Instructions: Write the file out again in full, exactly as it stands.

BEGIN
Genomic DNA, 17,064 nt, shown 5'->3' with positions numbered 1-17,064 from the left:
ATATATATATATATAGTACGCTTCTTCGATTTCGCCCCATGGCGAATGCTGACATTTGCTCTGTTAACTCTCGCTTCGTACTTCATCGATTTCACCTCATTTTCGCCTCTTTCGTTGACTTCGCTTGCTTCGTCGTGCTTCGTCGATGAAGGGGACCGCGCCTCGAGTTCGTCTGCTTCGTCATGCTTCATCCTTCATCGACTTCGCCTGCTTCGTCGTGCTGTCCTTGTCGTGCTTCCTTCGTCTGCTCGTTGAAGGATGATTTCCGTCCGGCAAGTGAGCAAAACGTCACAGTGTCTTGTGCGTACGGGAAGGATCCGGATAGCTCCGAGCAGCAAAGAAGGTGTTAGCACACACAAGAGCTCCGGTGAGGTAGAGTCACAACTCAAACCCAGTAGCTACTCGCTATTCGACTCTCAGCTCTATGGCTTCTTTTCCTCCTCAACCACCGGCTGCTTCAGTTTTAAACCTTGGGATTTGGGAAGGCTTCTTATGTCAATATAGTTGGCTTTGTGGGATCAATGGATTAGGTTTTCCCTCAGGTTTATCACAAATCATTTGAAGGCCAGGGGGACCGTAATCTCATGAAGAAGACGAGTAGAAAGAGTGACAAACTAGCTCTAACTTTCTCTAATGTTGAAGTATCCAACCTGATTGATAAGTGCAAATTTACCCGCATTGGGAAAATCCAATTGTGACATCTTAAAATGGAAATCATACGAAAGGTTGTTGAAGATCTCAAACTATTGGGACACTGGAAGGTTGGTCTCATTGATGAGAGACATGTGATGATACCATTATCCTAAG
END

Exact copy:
Genomic DNA, 17,064 nt, shown 5'->3' with positions numbered 1-17,064 from the left:
ATATATATATATATAGTACGCTTCTTCGATTTCGCCCCATGGCGAATGCTGACATTTGCTCTGTTAACTCTCGCTTCGTACTTCATCGATTTCACCTCATTTTCGCCTCTTTCGTTGACTTCGCTTGCTTCGTCGTGCTTCGTCGATGAAGGGGACCGCGCCTCGAGTTCGTCTGCTTCGTCATGCTTCATCCTTCATCGACTTCGCCTGCTTCGTCGTGCTGTCCTTGTCGTGCTTCCTTCGTCTGCTCGTTGAAGGATGATTTCCGTCCGGCAAGTGAGCAAAACGTCACAGTGTCTTGTGCGTACGGGAAGGATCCGGATAGCTCCGAGCAGCAAAGAAGGTGTTAGCACACACAAGAGCTCCGGTGAGGTAGAGTCACAACTCAAACCCAGTAGCTACTCGCTATTCGACTCTCAGCTCTATGGCTTCTTTTCCTCCTCAACCACCGGCTGCTTCAGTTTTAAACCTTGGGATTTGGGAAGGCTTCTTATGTCAATATAGTTGGCTTTGTGGGATCAATGGATTAGGTTTTCCCTCAGGTTTATCACAAATCATTTGAAGGCCAGGGGGACCGTAATCTCATGAAGAAGACGAGTAGAAAGAGTGACAAACTAGCTCTAACTTTCTCTAATGTTGAAGTATCCAACCTGATTGATAAGTGCAAATTTACCCGCATTGGGAAAATCCAATTGTGACATCTTAAAATGGAAATCATACGAAAGGTTGTTGAAGATCTCAAACTATTGGGACACTGGAAGGTTGGTCTCATTGATGAGAGACATGTGATGATACCATTATCCTAAG